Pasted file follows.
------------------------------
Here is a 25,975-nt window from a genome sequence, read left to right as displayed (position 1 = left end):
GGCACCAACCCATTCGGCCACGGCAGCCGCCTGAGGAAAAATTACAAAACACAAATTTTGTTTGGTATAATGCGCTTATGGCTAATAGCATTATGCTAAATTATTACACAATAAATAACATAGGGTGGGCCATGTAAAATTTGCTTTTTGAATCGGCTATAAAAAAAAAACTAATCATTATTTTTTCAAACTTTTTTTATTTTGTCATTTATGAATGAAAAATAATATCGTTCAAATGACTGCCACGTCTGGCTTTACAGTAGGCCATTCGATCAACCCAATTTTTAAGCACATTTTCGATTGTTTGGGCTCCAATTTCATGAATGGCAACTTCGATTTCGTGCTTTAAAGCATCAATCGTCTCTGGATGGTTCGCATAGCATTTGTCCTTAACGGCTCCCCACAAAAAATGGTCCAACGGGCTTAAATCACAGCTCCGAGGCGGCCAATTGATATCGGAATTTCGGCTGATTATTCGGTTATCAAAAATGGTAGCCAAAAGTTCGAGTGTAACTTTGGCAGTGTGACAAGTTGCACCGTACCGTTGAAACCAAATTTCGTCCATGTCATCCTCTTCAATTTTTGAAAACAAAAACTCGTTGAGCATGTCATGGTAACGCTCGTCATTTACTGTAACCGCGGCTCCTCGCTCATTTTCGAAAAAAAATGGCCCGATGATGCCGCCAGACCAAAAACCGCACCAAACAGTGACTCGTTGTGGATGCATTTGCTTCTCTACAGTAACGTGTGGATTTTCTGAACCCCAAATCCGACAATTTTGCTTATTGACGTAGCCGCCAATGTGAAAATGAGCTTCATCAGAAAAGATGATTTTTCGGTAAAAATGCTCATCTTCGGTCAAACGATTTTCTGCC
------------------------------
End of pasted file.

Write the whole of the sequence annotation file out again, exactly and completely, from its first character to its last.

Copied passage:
Here is a 25,975-nt window from a genome sequence, read left to right as displayed (position 1 = left end):
GGCACCAACCCATTCGGCCACGGCAGCCGCCTGAGGAAAAATTACAAAACACAAATTTTGTTTGGTATAATGCGCTTATGGCTAATAGCATTATGCTAAATTATTACACAATAAATAACATAGGGTGGGCCATGTAAAATTTGCTTTTTGAATCGGCTATAAAAAAAAAACTAATCATTATTTTTTCAAACTTTTTTTATTTTGTCATTTATGAATGAAAAATAATATCGTTCAAATGACTGCCACGTCTGGCTTTACAGTAGGCCATTCGATCAACCCAATTTTTAAGCACATTTTCGATTGTTTGGGCTCCAATTTCATGAATGGCAACTTCGATTTCGTGCTTTAAAGCATCAATCGTCTCTGGATGGTTCGCATAGCATTTGTCCTTAACGGCTCCCCACAAAAAATGGTCCAACGGGCTTAAATCACAGCTCCGAGGCGGCCAATTGATATCGGAATTTCGGCTGATTATTCGGTTATCAAAAATGGTAGCCAAAAGTTCGAGTGTAACTTTGGCAGTGTGACAAGTTGCACCGTACCGTTGAAACCAAATTTCGTCCATGTCATCCTCTTCAATTTTTGAAAACAAAAACTCGTTGAGCATGTCATGGTAACGCTCGTCATTTACTGTAACCGCGGCTCCTCGCTCATTTTCGAAAAAAAATGGCCCGATGATGCCGCCAGACCAAAAACCGCACCAAACAGTGACTCGTTGTGGATGCATTTGCTTCTCTACAGTAACGTGTGGATTTTCTGAACCCCAAATCCGACAATTTTGCTTATTGACGTAGCCGCCAATGTGAAAATGAGCTTCATCAGAAAAGATGATTTTTCGGTAAAAATGCTCATCTTCGGTCAAACGATTTTCTGCC